Voluntary assisted dying is now legal in NSW after MPs vote in favour of euthanasia laws
Written by: Hamish Goodall
NSW has officially become the last state in Australia to allow terminally ill people to choose when they die.
The state’s upper house passed a bill legalising voluntary assisted dying following a long debate on Thursday.
The legislation received 23 votes in favour and 15 against after members debated almost 100 late amendments through to midnight on Wednesday and again Thursday morning.
Both the Labor and Liberal parties allowed members to choose how they would vote on the bill.
NSW Labor Member of the Legislative Council Greg Donnelly speaks during the debate on the Voluntary Assisted Dying Bill in the Legislative Council of NSW State Parliament in Sydney on Wednesday. Credit: Dan Himbrechts/AAP
The law brings NSW in line with all other states in legalising voluntary assisted dying for people in the final stages of a terminal illness and those who are experiencing suffering that cannot be alleviated by palliative care.
To be eligible, the person must be aged 18 years or older and be an Australian citizen.
They must be likely to die from a disease within six months, or a year in the case of a neurodegenerative disease or condition, which is causing suffering that cannot be relieved.
The person must be found to have the capacity to make the decision for themselves and must be acting voluntarily without pressure.
It is also required that their eligibility must be assessed by two medical practitioners.
Shayne Higson from the advocacy group Dying with Dignity told Sunrise she was “so grateful” terminally ill NSW residents would now have a say in when and how they die.
“They now have a choice, they can choose the time and place of their death, they die in peaceful surroundings, surrounded by their loved ones,” she said on Thursday.
Shayne Higson from the advocacy group Dying with Dignity told Sunrise she was “so grateful” terminally ill NSW residents would now have a say in when and how they die. Credit: Sunrise/AAP
The legislation is likely to be supported by the majority of the community, with a recent poll conducted by Go Gentle Australia indicating three-quarters of NSW residents support dying people accessing all legal medical treatment options within their own homes, including aged care facilities.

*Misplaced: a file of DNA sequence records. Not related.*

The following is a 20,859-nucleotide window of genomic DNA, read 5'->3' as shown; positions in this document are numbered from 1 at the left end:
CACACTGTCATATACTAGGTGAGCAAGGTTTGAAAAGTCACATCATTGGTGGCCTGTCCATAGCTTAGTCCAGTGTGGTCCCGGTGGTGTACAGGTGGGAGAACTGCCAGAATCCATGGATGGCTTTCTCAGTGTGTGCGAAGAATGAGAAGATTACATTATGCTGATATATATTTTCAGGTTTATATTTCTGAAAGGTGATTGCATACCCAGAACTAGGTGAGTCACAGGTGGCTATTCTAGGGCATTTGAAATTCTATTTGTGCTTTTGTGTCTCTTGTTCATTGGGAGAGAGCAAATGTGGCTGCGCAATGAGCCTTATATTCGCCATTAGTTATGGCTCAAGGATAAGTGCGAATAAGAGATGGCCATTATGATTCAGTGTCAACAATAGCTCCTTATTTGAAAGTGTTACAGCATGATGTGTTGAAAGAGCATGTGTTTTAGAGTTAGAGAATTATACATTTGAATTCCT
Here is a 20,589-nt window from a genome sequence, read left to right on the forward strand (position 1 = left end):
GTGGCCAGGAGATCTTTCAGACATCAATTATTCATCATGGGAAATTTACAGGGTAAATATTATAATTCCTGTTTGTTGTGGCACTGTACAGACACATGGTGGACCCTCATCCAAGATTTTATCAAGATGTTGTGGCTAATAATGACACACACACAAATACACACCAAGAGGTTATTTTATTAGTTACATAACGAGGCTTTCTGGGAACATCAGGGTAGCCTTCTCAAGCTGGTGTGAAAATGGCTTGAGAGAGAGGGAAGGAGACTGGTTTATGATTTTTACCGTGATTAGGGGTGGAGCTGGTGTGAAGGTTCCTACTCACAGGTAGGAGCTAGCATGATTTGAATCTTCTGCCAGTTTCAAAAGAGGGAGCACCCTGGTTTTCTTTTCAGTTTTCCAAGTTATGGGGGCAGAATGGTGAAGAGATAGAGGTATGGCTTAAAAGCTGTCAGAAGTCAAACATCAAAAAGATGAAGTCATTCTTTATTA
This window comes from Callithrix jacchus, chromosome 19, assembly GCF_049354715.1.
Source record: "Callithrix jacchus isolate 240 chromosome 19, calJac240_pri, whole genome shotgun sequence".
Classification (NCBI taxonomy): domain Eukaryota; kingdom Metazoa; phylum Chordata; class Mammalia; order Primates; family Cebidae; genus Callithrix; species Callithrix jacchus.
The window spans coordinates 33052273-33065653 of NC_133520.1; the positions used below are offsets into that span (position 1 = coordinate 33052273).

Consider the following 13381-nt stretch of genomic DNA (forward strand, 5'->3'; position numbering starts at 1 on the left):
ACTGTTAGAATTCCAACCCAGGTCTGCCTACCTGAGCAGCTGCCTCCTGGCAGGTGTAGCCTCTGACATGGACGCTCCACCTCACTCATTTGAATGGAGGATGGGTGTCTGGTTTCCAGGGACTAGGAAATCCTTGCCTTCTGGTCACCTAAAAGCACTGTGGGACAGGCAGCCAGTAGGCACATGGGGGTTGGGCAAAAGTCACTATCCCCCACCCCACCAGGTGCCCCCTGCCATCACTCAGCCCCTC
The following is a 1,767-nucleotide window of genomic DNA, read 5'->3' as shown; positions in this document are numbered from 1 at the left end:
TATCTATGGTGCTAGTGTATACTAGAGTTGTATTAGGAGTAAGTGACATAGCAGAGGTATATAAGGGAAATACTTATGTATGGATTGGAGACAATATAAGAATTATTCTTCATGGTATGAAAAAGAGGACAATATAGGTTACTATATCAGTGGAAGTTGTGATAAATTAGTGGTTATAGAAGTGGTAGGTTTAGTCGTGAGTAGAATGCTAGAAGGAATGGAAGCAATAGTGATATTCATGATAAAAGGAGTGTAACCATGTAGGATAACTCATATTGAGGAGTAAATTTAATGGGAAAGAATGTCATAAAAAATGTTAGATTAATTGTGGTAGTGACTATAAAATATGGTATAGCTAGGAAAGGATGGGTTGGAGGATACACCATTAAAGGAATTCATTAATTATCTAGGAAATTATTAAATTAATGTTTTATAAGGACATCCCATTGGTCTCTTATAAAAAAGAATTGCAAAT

The bill was introduced into the lower house last year by Independent MP for Sydney Alex Greenwich.
“I would like to thank the premier and leader of the opposition for allowing a free conscience vote on this,” he told the lower house on Thursday.
“That has brought people together on both sides, to have a robust and difficult conversation.
“Today, NSW passes a threshold of honesty and compassion.
“Honesty that not all people die well, and compassion that people in NSW with an advanced terminal illness can have the same end of life choices as people in every other state.”
The legislation will come into effect within 18 months.
Territories still against VAD
Scott Morrison drew a line on Thursday, refusing to allow the ACT and Northern Territory the right to legalise voluntary assisted dying.
Labor has pledged to prioritise a parliamentary debate on the issue if it wins government after Saturday’s federal election.
“That’s not our policy,” the prime minister said in northern Tasmania on Thursday.
“There are differences between territories and states and that is under our constitution and we’re not proposing any changes.”
The former Howard coalition government overrode euthanasia laws passed by the NT Assembly 25 years ago.
Since then, all Australian states have now approved laws allowing voluntary assisted dying.